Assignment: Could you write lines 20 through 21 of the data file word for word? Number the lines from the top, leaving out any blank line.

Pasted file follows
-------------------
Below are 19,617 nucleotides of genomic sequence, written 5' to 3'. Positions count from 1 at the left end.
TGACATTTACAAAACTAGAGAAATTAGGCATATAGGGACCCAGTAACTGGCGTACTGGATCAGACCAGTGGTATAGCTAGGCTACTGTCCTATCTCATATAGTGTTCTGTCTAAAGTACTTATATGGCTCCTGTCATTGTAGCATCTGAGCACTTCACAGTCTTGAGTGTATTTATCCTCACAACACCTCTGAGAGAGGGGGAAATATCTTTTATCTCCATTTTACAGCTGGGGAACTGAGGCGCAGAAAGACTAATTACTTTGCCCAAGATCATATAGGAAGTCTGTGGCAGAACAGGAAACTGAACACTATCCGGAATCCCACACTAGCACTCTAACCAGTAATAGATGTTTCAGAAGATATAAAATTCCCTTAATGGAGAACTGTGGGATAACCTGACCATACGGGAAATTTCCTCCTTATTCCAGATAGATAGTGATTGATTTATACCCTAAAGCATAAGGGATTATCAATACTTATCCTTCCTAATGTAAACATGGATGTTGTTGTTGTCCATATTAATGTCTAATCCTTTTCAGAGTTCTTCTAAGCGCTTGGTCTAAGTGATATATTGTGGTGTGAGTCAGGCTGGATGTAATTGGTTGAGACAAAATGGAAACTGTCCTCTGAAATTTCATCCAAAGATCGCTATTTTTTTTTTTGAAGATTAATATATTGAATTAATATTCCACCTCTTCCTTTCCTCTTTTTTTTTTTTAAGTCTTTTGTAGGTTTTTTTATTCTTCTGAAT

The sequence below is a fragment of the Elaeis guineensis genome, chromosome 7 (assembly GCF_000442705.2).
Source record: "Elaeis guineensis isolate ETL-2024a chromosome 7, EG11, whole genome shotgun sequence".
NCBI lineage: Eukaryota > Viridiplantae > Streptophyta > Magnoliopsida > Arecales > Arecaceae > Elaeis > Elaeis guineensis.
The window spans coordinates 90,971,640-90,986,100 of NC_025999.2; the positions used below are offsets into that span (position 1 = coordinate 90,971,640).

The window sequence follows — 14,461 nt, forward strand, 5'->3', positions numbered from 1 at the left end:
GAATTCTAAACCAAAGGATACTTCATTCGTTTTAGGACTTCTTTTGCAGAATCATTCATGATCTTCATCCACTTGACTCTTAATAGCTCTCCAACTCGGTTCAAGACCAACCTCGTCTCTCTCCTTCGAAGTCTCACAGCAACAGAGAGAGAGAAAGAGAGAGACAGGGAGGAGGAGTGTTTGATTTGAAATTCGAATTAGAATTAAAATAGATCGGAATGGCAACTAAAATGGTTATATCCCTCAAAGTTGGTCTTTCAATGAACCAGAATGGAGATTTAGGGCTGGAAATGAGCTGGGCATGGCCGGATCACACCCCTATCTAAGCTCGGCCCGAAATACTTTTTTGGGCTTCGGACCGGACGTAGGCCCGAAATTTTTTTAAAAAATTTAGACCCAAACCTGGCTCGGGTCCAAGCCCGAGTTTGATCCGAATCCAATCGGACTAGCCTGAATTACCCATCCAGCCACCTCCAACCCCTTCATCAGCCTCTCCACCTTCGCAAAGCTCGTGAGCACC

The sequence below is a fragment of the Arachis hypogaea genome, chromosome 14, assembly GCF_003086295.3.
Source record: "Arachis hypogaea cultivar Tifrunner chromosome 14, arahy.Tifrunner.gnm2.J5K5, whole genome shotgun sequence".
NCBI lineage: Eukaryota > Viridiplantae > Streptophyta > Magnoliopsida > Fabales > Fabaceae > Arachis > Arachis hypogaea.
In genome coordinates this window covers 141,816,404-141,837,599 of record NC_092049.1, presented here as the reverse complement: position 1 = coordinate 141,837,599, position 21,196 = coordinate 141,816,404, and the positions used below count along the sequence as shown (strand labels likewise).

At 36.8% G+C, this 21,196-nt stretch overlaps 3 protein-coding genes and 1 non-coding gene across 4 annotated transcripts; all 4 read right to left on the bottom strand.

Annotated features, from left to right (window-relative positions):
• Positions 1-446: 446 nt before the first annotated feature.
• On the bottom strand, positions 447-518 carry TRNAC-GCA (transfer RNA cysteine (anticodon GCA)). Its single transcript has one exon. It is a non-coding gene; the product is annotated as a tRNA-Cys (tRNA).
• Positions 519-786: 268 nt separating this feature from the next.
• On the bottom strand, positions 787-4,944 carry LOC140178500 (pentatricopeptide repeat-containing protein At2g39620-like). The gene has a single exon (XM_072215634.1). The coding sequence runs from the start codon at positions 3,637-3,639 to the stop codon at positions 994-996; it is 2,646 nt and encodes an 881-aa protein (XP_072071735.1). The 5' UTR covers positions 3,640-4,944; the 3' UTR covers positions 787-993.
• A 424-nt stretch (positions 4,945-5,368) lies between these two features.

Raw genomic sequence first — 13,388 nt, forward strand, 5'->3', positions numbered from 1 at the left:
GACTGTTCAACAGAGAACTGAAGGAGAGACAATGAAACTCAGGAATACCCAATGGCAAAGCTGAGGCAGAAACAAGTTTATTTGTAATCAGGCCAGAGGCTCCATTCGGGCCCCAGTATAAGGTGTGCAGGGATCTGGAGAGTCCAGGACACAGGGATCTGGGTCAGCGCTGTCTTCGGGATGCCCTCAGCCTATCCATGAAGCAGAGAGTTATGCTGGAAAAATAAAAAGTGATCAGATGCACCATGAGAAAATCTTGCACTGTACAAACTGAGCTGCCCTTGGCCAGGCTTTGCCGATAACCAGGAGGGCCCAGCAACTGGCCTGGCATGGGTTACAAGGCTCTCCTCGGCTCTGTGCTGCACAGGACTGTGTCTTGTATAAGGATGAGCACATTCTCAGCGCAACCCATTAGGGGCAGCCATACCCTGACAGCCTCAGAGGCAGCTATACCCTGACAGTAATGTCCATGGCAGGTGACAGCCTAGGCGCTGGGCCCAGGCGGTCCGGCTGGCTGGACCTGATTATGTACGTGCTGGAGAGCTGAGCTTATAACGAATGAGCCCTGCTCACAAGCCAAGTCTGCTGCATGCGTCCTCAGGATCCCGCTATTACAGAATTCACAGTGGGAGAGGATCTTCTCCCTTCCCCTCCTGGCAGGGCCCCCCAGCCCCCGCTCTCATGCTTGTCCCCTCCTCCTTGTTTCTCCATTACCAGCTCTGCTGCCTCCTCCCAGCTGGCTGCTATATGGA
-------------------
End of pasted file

Raw genomic sequence first — 13,388 nt, forward strand, 5'->3', positions numbered from 1 at the left:
GACTGTTCAACAGAGAACTGAAGGAGAGACAATGAAACTCAGGAATACCCAATGGCAAAGCTGAGGCAGAAACAAGTTTATTTGTAATCAGGCCAGAGGCTCCATTCGGGCCCCAGTATAAGGTGTGCAGGGATCTGGAGAGTCCAGGACACAGGGATCTGGGTCAGCGCTGTCTTCGGGATGCCCTCAGCCTATCCATGAAGCAGAGAGTTATGCTGGAAAAATAAAAAGTGATCAGATGCACCATGAGAAAATCTTGCACTGTACAAACTGAGCTGCCCTTGGCCAGGCTTTGCCGATAACCAGGAGGGCCCAGCAACTGGCCTGGCATGGGTTACAAGGCTCTCCTCGGCTCTGTGCTGCACAGGACTGTGTCTTGTATAAGGATGAGCACATTCTCAGCGCAACCCATTAGGGGCAGCCATACCCTGACAGCCTCAGAGGCAGCTATACCCTGACAGTAATGTCCATGGCAGGTGACAGCCTAGGCGCTGGGCCCAGGCGGTCCGGCTGGCTGGACCTGATTATGTACGTGCTGGAGAGCTGAGCTTATAACGAATGAGCCCTGCTCACAAGCCAAGTCTGCTGCATGCGTCCTCAGGATCCCGCTATTACAGAATTCACAGTGGGAGAGGATCTTCTCCCTTCCCCTCCTGGCAGGGCCCCCCAGCCCCCGCTCTCATGCTTGTCCCCTCCTCCTTGTTTCTCCATTACCAGCTCTGCTGCCTCCTCCCAGCTGGCTGCTATATGGA